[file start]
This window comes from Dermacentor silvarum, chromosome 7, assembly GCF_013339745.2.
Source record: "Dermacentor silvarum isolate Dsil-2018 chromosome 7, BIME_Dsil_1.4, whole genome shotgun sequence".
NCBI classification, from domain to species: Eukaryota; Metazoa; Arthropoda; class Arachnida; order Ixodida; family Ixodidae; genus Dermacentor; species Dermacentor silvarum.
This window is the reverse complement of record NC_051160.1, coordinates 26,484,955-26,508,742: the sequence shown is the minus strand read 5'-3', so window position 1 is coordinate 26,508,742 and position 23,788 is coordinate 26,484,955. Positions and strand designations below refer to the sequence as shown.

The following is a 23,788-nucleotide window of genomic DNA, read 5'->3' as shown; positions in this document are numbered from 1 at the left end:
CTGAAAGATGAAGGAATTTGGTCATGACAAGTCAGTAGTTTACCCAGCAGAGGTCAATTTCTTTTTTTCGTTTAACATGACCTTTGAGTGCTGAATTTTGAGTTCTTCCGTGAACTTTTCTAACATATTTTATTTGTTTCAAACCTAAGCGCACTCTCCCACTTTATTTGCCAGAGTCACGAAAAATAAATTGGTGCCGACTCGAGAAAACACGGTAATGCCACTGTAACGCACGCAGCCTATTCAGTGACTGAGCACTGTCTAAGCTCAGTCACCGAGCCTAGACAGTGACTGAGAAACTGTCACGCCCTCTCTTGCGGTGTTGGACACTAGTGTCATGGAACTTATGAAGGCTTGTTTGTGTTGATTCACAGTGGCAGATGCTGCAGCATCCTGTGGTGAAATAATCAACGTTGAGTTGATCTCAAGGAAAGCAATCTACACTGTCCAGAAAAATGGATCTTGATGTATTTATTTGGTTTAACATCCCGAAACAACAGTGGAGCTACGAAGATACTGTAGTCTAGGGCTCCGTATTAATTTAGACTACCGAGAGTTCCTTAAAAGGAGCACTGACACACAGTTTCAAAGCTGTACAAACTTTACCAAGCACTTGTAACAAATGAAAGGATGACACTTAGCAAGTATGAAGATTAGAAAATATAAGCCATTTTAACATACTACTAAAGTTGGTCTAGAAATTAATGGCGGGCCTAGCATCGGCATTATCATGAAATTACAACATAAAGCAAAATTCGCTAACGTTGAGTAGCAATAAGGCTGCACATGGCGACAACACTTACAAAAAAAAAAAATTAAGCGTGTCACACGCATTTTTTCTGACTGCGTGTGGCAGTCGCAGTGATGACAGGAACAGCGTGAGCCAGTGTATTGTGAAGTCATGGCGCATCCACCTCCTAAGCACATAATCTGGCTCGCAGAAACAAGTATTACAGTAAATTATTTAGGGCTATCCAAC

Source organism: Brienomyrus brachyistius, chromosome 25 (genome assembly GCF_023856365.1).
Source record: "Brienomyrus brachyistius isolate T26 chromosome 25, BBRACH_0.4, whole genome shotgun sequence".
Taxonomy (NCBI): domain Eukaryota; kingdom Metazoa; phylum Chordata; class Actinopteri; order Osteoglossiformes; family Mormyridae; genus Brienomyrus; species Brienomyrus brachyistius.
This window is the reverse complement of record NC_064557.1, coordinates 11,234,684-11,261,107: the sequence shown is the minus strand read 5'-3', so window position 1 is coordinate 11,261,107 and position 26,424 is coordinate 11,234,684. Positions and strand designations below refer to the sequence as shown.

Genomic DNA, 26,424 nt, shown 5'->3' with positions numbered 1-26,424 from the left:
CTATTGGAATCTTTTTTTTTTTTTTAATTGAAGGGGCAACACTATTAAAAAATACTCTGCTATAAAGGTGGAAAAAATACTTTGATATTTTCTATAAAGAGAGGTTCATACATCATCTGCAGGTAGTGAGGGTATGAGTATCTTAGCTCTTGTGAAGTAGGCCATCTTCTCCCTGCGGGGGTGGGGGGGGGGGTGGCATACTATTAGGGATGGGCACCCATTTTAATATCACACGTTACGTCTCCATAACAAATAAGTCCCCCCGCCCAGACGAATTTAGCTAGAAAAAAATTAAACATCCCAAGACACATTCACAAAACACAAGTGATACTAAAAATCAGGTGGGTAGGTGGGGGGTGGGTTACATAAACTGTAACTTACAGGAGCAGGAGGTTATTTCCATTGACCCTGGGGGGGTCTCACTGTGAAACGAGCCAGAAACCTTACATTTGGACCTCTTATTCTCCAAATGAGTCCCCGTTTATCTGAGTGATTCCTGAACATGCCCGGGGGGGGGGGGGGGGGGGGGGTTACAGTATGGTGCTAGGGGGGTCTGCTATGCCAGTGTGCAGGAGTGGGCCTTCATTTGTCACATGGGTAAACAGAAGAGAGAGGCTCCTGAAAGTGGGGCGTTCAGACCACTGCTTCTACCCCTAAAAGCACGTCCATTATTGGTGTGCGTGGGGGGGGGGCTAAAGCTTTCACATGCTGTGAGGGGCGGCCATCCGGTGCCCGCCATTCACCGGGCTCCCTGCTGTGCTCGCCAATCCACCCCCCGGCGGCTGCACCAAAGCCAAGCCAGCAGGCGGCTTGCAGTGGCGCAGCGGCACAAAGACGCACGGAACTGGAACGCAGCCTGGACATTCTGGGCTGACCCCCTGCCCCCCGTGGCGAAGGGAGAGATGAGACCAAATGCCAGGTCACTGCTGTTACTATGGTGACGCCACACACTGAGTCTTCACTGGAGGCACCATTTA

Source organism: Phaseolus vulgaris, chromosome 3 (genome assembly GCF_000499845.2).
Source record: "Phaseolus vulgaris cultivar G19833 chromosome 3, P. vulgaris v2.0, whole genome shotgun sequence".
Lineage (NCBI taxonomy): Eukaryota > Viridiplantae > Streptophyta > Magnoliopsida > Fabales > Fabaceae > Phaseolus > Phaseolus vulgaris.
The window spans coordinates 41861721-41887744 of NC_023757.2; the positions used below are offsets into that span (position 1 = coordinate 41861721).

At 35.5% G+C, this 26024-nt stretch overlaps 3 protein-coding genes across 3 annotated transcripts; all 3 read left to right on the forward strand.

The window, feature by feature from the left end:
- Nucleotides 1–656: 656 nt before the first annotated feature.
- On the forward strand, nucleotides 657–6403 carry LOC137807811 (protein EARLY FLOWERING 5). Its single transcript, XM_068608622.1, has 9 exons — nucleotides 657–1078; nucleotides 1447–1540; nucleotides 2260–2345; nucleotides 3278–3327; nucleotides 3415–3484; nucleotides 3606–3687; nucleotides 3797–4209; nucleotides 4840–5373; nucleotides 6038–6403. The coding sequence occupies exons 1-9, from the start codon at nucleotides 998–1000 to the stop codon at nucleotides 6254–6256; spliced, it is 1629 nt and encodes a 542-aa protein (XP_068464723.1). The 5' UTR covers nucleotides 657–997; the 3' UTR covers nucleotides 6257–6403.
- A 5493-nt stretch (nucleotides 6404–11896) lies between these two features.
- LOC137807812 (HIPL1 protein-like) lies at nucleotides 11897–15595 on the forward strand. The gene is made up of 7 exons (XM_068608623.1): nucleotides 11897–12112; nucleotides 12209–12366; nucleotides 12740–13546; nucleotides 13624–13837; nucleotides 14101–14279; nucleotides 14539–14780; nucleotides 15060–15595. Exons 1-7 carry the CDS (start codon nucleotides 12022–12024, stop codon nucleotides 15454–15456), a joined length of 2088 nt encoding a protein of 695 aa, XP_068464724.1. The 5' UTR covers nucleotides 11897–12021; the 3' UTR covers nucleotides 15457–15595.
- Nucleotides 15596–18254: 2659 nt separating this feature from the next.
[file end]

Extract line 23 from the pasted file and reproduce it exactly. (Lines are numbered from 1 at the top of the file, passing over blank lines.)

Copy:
- Nucleotides 15596–18254: 2659 nt separating this feature from the next.